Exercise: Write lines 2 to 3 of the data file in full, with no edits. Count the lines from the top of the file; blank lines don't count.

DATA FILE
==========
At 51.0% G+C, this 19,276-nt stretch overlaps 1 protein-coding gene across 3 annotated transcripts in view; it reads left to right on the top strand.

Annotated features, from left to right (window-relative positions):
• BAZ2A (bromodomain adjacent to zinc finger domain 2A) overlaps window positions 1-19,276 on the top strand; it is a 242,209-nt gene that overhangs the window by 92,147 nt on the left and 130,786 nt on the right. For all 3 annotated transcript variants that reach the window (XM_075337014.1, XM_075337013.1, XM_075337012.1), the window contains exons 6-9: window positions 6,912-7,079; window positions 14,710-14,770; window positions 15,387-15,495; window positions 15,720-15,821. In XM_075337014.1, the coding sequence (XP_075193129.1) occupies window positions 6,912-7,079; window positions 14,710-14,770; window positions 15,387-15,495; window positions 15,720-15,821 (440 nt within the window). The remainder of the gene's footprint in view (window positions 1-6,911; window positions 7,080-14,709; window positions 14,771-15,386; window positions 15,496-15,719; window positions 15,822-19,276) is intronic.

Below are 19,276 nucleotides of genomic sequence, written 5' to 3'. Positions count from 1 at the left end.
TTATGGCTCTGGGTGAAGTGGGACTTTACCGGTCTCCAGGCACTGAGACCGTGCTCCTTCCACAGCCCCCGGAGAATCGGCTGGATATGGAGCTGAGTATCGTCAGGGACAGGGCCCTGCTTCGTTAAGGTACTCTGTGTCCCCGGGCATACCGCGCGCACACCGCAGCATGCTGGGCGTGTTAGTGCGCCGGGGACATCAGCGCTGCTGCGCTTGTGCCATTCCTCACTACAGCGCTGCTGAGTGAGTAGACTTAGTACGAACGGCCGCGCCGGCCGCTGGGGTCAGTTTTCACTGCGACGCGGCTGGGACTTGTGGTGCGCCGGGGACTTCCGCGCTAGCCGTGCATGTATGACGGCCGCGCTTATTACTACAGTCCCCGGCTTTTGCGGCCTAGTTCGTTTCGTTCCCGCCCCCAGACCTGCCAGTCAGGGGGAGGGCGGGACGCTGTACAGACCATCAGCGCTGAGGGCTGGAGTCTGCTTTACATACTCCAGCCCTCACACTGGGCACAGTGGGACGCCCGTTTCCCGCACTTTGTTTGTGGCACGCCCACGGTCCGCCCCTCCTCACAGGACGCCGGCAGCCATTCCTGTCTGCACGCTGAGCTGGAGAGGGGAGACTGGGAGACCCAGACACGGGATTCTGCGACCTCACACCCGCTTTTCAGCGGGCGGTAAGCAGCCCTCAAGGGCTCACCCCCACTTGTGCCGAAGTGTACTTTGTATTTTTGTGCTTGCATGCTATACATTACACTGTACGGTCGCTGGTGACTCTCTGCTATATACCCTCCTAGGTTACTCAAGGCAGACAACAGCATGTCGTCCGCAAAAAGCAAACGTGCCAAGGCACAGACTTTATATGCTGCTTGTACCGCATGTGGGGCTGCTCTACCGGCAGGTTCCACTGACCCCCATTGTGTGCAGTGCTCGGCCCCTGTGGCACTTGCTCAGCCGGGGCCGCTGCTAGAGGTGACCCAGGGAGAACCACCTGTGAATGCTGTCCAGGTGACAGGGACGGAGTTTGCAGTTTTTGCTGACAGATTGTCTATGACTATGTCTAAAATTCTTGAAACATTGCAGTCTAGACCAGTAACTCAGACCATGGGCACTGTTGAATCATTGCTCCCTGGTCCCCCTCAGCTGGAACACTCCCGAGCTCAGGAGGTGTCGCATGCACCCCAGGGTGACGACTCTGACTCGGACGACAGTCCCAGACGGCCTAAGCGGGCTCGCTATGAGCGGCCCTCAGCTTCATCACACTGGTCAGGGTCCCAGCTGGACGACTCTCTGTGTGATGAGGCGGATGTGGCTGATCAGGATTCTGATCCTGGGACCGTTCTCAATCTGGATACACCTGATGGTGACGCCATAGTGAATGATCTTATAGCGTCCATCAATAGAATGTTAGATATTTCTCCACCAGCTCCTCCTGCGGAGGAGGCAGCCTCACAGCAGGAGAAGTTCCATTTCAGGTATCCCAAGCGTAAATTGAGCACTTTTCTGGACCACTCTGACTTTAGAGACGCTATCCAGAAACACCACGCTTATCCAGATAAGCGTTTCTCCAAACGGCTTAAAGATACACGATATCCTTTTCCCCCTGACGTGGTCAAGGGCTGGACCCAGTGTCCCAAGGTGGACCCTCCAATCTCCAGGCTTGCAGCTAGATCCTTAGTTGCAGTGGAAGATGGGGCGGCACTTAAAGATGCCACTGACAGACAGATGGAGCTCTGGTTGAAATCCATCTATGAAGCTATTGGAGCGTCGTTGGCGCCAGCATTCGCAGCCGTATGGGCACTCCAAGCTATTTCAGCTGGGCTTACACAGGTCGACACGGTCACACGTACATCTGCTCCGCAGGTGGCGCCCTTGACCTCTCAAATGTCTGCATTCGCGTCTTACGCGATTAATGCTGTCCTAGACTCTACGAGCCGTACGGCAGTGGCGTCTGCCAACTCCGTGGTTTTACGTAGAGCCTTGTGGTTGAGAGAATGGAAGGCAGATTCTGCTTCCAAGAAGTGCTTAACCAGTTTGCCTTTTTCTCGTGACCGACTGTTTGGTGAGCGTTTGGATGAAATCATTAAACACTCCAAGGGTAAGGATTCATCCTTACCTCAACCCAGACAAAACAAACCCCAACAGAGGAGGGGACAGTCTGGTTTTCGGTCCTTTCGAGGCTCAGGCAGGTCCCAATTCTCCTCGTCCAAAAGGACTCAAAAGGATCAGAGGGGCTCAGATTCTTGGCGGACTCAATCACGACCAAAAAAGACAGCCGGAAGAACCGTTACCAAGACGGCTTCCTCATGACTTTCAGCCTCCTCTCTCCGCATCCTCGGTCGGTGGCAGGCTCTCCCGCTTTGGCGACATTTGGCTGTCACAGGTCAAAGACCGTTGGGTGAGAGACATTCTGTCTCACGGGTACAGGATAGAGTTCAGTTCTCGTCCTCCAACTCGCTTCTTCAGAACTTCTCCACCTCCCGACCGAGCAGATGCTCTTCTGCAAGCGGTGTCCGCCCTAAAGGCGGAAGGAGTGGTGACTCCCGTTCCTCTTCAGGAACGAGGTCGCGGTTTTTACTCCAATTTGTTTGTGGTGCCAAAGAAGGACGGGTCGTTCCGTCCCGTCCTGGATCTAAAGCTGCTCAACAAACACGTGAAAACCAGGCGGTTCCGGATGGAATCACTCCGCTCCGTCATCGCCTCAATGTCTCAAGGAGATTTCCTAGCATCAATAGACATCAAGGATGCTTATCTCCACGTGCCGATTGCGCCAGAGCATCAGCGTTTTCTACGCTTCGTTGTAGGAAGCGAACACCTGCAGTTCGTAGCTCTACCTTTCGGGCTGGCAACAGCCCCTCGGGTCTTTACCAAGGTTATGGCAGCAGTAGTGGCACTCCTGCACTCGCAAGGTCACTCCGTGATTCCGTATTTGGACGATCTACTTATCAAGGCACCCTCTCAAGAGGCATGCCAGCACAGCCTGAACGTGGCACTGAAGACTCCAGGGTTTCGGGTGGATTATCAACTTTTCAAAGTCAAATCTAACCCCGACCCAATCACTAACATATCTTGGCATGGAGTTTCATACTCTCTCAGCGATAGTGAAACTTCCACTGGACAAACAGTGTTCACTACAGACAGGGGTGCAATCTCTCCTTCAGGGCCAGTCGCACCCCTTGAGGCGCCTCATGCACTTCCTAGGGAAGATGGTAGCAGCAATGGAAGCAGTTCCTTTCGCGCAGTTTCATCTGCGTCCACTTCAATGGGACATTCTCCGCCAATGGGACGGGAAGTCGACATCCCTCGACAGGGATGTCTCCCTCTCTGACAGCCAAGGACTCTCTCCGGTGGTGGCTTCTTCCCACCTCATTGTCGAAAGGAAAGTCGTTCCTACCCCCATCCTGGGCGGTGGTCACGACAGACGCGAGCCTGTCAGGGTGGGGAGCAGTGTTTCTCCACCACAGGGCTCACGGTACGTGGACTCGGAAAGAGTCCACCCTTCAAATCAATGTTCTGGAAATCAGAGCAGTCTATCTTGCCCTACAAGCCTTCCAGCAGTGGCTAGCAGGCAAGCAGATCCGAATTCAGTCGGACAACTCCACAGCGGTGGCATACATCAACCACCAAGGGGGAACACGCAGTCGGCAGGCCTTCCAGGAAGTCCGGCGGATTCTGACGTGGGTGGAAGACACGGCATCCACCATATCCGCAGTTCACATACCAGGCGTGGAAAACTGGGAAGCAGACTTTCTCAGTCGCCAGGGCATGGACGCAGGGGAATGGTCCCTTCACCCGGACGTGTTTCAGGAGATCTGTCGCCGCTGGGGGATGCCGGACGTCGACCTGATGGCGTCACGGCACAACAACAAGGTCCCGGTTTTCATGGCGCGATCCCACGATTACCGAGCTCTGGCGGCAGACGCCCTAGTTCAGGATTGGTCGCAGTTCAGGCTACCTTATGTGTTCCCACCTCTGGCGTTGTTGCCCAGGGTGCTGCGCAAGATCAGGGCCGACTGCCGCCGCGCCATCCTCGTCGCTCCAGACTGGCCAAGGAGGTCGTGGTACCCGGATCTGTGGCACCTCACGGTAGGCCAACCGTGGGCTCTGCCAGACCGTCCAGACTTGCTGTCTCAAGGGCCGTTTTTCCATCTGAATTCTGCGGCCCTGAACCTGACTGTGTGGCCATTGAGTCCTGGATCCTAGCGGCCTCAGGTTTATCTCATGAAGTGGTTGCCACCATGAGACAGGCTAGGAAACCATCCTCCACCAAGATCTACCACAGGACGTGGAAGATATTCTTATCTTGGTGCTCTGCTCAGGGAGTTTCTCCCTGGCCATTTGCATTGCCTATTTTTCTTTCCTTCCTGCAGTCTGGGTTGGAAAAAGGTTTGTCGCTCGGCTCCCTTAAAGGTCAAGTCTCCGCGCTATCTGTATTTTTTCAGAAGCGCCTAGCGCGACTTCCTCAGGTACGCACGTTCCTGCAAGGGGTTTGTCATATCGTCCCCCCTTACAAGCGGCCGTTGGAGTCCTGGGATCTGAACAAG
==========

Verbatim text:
Annotated features, from left to right (window-relative positions):
• BAZ2A (bromodomain adjacent to zinc finger domain 2A) overlaps window positions 1-19,276 on the top strand; it is a 242,209-nt gene that overhangs the window by 92,147 nt on the left and 130,786 nt on the right. For all 3 annotated transcript variants that reach the window (XM_075337014.1, XM_075337013.1, XM_075337012.1), the window contains exons 6-9: window positions 6,912-7,079; window positions 14,710-14,770; window positions 15,387-15,495; window positions 15,720-15,821. In XM_075337014.1, the coding sequence (XP_075193129.1) occupies window positions 6,912-7,079; window positions 14,710-14,770; window positions 15,387-15,495; window positions 15,720-15,821 (440 nt within the window). The remainder of the gene's footprint in view (window positions 1-6,911; window positions 7,080-14,709; window positions 14,771-15,386; window positions 15,496-15,719; window positions 15,822-19,276) is intronic.